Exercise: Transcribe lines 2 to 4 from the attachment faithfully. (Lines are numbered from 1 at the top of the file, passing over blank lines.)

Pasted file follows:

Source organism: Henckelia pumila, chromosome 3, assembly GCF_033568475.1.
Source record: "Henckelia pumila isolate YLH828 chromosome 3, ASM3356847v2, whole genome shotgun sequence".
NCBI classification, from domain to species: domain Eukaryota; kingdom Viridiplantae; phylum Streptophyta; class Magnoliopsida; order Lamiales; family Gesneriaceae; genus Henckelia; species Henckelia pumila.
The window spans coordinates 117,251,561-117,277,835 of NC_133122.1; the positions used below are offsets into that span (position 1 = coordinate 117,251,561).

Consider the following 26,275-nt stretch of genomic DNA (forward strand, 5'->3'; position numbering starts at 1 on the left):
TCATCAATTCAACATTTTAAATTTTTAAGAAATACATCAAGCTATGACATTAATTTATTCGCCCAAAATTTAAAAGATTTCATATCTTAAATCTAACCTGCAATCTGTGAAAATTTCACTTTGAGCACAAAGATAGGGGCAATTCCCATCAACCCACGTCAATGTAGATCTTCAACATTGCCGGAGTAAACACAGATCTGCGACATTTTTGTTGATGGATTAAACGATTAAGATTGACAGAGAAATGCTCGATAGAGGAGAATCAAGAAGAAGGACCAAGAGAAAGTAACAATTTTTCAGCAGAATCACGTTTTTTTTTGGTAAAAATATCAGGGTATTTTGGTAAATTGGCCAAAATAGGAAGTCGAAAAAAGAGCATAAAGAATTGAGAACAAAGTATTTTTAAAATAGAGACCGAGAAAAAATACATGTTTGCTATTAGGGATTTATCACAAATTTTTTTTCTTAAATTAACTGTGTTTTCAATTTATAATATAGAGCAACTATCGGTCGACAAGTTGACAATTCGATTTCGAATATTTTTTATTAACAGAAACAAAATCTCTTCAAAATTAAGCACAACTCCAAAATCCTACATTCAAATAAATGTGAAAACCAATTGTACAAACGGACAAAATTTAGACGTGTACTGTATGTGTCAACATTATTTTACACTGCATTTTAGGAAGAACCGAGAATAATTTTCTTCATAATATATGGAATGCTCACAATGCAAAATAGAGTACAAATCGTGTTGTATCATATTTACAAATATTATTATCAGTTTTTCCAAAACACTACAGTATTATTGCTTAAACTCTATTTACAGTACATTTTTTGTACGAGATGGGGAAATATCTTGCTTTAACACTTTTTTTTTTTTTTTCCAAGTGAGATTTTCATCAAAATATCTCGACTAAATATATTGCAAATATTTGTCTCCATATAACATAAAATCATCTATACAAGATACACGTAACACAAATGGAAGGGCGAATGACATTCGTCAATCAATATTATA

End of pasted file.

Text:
Source record: "Henckelia pumila isolate YLH828 chromosome 3, ASM3356847v2, whole genome shotgun sequence".
NCBI classification, from domain to species: domain Eukaryota; kingdom Viridiplantae; phylum Streptophyta; class Magnoliopsida; order Lamiales; family Gesneriaceae; genus Henckelia; species Henckelia pumila.
The window spans coordinates 117,251,561-117,277,835 of NC_133122.1; the positions used below are offsets into that span (position 1 = coordinate 117,251,561).